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A centenary of full University membership for women at Oxford

Oxford has launched a campaign to recognise the centenary anniversary of women at the University.

On the 7th of October 1920, Oxford began giving full membership to the University to women. While women had studied at the University before, they had been denied degrees. To mark this, the University is running the Women Making History Centenary campaign. It will aim to mark some of the movements and achievements of women that have helped Oxford become a university with more degrees awarded to women than men.

Amongst other events, the University has announced an app providing a walking tour of Oxford with points of interest from the past century’s changes, an online collection of documents illuminating campaigns for female admissions, and an online event to uncover the contribution of women to Geography at Oxford.

Many colleges are also holding celebrations. Mansfield is marking the 40th anniversary of female admittance to the college with a museum-quality exhibition, along with an oral history project to record the experiences of their first female cohort. The first female justice and President of the Supreme Court, Baroness Brenda Hale, will give a public talk on 20th November.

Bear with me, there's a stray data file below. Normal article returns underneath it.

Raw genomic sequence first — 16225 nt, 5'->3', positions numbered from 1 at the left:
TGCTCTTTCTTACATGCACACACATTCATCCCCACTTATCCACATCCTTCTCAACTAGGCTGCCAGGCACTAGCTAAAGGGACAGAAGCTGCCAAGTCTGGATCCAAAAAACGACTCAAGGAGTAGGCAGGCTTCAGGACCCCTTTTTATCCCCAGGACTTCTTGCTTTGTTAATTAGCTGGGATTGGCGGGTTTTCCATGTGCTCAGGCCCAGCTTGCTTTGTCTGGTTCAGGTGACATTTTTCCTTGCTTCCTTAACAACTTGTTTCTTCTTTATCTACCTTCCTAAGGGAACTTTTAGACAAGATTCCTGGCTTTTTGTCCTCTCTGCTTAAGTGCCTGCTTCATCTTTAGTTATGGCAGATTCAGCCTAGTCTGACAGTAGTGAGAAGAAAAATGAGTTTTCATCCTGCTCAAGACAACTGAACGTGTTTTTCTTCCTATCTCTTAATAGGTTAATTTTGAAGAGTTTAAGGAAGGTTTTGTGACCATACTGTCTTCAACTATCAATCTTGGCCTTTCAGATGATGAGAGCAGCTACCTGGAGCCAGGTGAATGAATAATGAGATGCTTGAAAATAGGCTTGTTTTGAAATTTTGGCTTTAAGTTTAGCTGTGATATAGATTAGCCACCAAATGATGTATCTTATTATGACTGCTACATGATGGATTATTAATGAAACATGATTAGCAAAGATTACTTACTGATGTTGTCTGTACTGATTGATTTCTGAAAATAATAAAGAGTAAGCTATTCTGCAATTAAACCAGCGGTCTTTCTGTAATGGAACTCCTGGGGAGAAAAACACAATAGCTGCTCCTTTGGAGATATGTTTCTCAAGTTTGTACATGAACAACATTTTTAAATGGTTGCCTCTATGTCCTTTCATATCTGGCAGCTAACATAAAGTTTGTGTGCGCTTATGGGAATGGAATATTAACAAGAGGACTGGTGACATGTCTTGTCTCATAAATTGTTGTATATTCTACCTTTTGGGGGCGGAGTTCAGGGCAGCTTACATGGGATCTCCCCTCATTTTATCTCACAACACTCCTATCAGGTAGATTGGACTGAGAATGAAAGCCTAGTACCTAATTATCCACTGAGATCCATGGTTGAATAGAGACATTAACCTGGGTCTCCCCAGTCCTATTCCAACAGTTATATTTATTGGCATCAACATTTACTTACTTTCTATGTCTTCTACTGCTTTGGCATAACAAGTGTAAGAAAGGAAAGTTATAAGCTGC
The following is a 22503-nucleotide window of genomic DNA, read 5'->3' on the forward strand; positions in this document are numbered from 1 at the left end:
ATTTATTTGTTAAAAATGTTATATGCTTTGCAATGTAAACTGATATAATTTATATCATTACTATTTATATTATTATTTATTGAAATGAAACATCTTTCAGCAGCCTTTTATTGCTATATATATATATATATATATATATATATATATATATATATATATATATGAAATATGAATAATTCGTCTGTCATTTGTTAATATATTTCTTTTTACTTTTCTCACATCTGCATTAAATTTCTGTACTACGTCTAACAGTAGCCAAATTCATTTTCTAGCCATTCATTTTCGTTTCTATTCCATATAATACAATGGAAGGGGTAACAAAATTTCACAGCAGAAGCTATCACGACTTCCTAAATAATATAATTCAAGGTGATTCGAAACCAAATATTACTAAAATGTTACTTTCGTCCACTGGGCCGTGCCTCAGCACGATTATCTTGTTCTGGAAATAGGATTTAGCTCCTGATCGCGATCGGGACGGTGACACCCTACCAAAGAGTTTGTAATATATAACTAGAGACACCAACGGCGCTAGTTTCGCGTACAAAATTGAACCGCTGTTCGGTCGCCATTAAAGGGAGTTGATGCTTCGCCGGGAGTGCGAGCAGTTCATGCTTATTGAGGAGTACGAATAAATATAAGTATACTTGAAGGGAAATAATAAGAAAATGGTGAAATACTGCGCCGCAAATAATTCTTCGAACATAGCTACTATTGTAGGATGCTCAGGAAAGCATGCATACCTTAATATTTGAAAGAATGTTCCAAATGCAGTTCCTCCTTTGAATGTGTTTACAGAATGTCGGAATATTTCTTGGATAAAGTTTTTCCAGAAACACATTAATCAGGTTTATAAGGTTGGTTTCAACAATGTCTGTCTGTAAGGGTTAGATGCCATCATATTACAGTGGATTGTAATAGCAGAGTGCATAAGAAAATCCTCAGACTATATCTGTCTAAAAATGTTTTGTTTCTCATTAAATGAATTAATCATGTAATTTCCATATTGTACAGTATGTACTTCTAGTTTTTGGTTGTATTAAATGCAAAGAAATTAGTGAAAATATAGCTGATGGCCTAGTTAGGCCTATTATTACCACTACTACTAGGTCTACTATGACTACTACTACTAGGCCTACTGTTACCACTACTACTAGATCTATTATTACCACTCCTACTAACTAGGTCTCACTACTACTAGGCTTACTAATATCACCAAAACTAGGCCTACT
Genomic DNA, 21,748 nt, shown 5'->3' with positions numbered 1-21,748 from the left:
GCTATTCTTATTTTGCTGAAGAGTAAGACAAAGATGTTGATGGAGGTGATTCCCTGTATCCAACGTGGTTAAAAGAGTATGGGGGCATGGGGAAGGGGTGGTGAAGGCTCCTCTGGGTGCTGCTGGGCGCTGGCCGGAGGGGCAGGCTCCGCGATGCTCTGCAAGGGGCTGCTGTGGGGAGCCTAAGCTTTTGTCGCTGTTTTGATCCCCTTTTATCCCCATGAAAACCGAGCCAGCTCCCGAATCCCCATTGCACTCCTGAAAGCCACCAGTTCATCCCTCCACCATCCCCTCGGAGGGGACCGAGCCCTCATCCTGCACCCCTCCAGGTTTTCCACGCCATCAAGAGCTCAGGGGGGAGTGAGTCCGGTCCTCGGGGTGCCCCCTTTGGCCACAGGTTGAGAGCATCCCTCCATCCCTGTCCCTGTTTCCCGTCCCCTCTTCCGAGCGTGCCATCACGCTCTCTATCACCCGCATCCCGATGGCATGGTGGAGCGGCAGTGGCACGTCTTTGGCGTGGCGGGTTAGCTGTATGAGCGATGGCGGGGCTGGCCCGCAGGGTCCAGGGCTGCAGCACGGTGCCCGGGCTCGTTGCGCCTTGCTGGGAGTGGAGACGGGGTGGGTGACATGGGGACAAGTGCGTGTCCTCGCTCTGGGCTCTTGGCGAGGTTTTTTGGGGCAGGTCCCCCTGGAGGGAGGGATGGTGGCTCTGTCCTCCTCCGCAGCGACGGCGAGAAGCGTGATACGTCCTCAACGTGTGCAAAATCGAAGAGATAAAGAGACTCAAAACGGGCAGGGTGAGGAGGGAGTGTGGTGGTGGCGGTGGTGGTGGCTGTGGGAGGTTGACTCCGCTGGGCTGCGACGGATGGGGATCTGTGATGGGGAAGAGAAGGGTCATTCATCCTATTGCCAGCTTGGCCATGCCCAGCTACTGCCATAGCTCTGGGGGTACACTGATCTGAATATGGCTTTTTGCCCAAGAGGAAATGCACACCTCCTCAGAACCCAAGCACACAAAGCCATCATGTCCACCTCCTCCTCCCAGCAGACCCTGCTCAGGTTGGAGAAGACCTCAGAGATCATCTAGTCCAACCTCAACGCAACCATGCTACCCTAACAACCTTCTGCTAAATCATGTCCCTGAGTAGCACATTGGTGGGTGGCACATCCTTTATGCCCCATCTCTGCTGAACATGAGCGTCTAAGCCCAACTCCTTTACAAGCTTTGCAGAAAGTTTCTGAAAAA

The Hilary Rodham Clinton Chair of Women’s History has also been created to mark the centenary. It is to be given to Professor Brenda E. Stevenson, whose research focuses on race and gender. This position will enable “outstanding, pioneering research, and [will transform] how the subject is taught and studied at Oxford.”

Professor Stevenson told Cherwell: “I hope to provide diversity to the curriculum as well as support programs and projects that will embrace, expand and inspire meaningful research on women in the past and in contemporary societies.”

The Vice-Chancellor said the appointment “will lead to the education of generations of historians who will ensure that women are never again written out of history”.

Regarding this appointment and the wider University campaign, the SU VP Women, Alex Foley, said: “The Covid-19 crisis has thrown the existing disparities in our society into stark relief. The asymmetries in the amount of unpaid labour women are expected to perform has become increasingly apparent, particularly mature students with caring responsibility or student parents. The global events of the past few months have also demonstrated the long road we have to how to achieve racial justice.

“I’ve been extremely pleased to witness the way the Women’s Centenary Group has maintained an intersectional perspective and tried to highlight the persisting barriers to full gender equality in high education for trans women and women of colour.”

In 2019, women comprised half of all undergraduate students, and the number of incoming female undergraduates (53%) exceeded the male intake for the first time.

Image credit: Brighton Museums / commons

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